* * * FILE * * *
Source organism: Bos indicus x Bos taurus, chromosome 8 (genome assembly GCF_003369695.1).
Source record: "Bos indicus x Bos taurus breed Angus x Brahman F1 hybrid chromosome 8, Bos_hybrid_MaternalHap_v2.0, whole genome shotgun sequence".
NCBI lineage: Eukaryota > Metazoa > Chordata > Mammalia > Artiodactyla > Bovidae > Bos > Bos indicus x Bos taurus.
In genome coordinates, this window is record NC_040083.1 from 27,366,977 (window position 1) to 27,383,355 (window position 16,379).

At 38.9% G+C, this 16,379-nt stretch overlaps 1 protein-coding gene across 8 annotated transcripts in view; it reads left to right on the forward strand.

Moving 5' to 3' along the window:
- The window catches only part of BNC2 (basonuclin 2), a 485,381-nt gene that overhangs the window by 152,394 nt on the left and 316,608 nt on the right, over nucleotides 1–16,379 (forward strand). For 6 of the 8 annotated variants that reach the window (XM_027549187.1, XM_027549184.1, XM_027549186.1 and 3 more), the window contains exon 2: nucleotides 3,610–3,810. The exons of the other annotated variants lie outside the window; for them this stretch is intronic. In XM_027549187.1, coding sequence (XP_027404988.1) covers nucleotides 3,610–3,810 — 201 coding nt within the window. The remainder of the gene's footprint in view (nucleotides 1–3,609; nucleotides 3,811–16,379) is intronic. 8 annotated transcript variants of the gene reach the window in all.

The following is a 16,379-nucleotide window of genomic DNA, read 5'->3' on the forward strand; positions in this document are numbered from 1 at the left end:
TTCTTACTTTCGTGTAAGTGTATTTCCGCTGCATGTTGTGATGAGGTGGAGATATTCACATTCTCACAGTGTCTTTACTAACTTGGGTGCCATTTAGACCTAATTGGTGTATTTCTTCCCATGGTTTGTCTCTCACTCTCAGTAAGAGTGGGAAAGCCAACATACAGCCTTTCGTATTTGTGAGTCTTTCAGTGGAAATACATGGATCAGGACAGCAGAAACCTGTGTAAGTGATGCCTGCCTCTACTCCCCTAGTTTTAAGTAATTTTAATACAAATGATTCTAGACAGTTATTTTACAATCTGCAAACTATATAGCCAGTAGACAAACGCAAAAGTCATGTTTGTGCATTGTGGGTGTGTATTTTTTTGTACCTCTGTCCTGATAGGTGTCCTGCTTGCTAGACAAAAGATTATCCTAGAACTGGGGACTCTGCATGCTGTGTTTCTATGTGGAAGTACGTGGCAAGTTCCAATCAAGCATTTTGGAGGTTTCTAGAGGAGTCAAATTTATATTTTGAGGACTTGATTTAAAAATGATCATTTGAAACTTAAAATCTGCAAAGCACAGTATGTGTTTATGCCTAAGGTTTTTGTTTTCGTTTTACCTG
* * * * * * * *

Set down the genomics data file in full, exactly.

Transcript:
Source organism: Bos indicus x Bos taurus, chromosome 8 (genome assembly GCF_003369695.1).
Source record: "Bos indicus x Bos taurus breed Angus x Brahman F1 hybrid chromosome 8, Bos_hybrid_MaternalHap_v2.0, whole genome shotgun sequence".
NCBI lineage: Eukaryota > Metazoa > Chordata > Mammalia > Artiodactyla > Bovidae > Bos > Bos indicus x Bos taurus.
In genome coordinates, this window is record NC_040083.1 from 27,366,977 (window position 1) to 27,383,355 (window position 16,379).

At 38.9% G+C, this 16,379-nt stretch overlaps 1 protein-coding gene across 8 annotated transcripts in view; it reads left to right on the forward strand.

Moving 5' to 3' along the window:
- The window catches only part of BNC2 (basonuclin 2), a 485,381-nt gene that overhangs the window by 152,394 nt on the left and 316,608 nt on the right, over nucleotides 1–16,379 (forward strand). For 6 of the 8 annotated variants that reach the window (XM_027549187.1, XM_027549184.1, XM_027549186.1 and 3 more), the window contains exon 2: nucleotides 3,610–3,810. The exons of the other annotated variants lie outside the window; for them this stretch is intronic. In XM_027549187.1, coding sequence (XP_027404988.1) covers nucleotides 3,610–3,810 — 201 coding nt within the window. The remainder of the gene's footprint in view (nucleotides 1–3,609; nucleotides 3,811–16,379) is intronic. 8 annotated transcript variants of the gene reach the window in all.

The following is a 16,379-nucleotide window of genomic DNA, read 5'->3' on the forward strand; positions in this document are numbered from 1 at the left end:
TTCTTACTTTCGTGTAAGTGTATTTCCGCTGCATGTTGTGATGAGGTGGAGATATTCACATTCTCACAGTGTCTTTACTAACTTGGGTGCCATTTAGACCTAATTGGTGTATTTCTTCCCATGGTTTGTCTCTCACTCTCAGTAAGAGTGGGAAAGCCAACATACAGCCTTTCGTATTTGTGAGTCTTTCAGTGGAAATACATGGATCAGGACAGCAGAAACCTGTGTAAGTGATGCCTGCCTCTACTCCCCTAGTTTTAAGTAATTTTAATACAAATGATTCTAGACAGTTATTTTACAATCTGCAAACTATATAGCCAGTAGACAAACGCAAAAGTCATGTTTGTGCATTGTGGGTGTGTATTTTTTTGTACCTCTGTCCTGATAGGTGTCCTGCTTGCTAGACAAAAGATTATCCTAGAACTGGGGACTCTGCATGCTGTGTTTCTATGTGGAAGTACGTGGCAAGTTCCAATCAAGCATTTTGGAGGTTTCTAGAGGAGTCAAATTTATATTTTGAGGACTTGATTTAAAAATGATCATTTGAAACTTAAAATCTGCAAAGCACAGTATGTGTTTATGCCTAAGGTTTTTGTTTTCGTTTTACCTG